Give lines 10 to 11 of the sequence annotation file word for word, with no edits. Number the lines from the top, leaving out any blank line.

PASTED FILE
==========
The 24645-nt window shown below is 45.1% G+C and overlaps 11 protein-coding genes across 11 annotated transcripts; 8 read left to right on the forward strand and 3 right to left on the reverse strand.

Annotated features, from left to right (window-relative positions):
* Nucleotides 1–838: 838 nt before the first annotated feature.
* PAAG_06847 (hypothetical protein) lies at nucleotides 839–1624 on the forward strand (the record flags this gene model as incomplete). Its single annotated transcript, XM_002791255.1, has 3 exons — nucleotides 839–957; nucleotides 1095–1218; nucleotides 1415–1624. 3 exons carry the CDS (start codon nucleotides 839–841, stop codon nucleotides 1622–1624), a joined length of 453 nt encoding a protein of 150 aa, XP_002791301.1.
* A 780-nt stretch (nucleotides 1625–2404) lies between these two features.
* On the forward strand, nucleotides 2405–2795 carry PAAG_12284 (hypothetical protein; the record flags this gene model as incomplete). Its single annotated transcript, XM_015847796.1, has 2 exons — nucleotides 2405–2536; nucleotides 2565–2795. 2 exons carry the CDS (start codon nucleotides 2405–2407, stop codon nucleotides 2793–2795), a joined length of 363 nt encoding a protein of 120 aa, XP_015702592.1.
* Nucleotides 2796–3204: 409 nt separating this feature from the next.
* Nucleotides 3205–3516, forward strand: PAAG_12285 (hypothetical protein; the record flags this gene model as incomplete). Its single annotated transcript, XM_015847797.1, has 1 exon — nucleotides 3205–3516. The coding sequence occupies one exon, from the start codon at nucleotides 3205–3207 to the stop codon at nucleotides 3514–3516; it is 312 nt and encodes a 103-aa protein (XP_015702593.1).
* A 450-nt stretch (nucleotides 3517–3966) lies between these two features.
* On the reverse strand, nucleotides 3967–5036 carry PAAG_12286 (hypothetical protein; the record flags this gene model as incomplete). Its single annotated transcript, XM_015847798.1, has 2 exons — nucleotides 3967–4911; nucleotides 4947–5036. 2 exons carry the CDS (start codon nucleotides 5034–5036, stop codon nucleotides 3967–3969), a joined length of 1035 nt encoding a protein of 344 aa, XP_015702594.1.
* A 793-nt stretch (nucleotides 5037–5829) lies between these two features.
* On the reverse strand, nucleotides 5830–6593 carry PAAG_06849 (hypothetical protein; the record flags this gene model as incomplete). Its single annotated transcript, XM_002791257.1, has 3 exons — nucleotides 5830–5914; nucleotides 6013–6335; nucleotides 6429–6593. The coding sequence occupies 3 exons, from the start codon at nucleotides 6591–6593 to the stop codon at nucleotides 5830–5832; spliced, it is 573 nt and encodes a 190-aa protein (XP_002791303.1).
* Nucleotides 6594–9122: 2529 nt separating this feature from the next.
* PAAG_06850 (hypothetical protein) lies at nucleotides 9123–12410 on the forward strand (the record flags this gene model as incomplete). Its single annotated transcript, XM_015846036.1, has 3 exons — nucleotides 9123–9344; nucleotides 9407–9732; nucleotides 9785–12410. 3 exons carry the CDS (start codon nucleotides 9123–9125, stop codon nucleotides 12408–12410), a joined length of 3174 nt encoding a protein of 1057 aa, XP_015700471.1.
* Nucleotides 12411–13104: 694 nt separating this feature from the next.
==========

* On the reverse strand, nucleotides 3967–5036 carry PAAG_12286 (hypothetical protein; the record flags this gene model as incomplete). Its single annotated transcript, XM_015847798.1, has 2 exons — nucleotides 3967–4911; nucleotides 4947–5036. 2 exons carry the CDS (start codon nucleotides 5034–5036, stop codon nucleotides 3967–3969), a joined length of 1035 nt encoding a protein of 344 aa, XP_015702594.1.
* A 793-nt stretch (nucleotides 5037–5829) lies between these two features.